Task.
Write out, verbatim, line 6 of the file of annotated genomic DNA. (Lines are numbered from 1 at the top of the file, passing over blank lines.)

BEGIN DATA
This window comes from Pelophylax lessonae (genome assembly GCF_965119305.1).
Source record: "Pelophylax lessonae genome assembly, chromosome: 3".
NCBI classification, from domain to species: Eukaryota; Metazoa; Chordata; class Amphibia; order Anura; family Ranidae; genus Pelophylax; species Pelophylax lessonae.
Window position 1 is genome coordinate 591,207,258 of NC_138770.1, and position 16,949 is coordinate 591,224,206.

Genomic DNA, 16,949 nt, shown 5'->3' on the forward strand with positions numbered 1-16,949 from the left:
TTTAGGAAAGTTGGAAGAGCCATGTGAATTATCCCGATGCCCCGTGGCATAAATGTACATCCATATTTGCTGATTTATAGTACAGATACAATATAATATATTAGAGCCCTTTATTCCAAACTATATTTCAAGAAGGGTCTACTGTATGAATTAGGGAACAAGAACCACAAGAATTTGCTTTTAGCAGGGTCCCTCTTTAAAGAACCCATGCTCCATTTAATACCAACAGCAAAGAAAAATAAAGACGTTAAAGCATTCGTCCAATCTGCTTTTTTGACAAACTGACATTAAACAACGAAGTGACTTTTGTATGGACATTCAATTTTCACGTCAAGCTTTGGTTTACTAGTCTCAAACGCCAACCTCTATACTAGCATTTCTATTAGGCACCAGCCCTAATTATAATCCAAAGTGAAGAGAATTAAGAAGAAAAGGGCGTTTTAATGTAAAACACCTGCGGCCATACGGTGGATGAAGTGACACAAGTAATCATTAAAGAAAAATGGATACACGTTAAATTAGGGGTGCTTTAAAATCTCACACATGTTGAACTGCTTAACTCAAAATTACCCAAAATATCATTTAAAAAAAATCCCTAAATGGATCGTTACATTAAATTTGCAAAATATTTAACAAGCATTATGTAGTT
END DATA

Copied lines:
TTTAGGAAAGTTGGAAGAGCCATGTGAATTATCCCGATGCCCCGTGGCATAAATGTACATCCATATTTGCTGATTTATAGTACAGATACAATATAATATATTAGAGCCCTTTATTCCAAACTATATTTCAAGAAGGGTCTACTGTATGAATTAGGGAACAAGAACCACAAGAATTTGCTTTTAGCAGGGTCCCTCTTTAAAGAACCCATGCTCCATTTAATACCAACAGCAAAGAAAAATAAAGACGTTAAAGCATTCGTCCAATCTGCTTTTTTGACAAACTGACATTAAACAACGAAGTGACTTTTGTATGGACATTCAATTTTCACGTCAAGCTTTGGTTTACTAGTCTCAAACGCCAACCTCTATACTAGCATTTCTATTAGGCACCAGCCCTAATTATAATCCAAAGTGAAGAGAATTAAGAAGAAAAGGGCGTTTTAATGTAAAACACCTGCGGCCATACGGTGGATGAAGTGACACAAGTAATCATTAAAGAAAAATGGATACACGTTAAATTAGGGGTGCTTTAAAATCTCACACATGTTGAACTGCTTAACTCAAAATTACCCAAAATATCATTTAAAAAAAATCCCTAAATGGATCGTTACATTAAATTTGCAAAATATTTAACAAGCATTATGTAGTT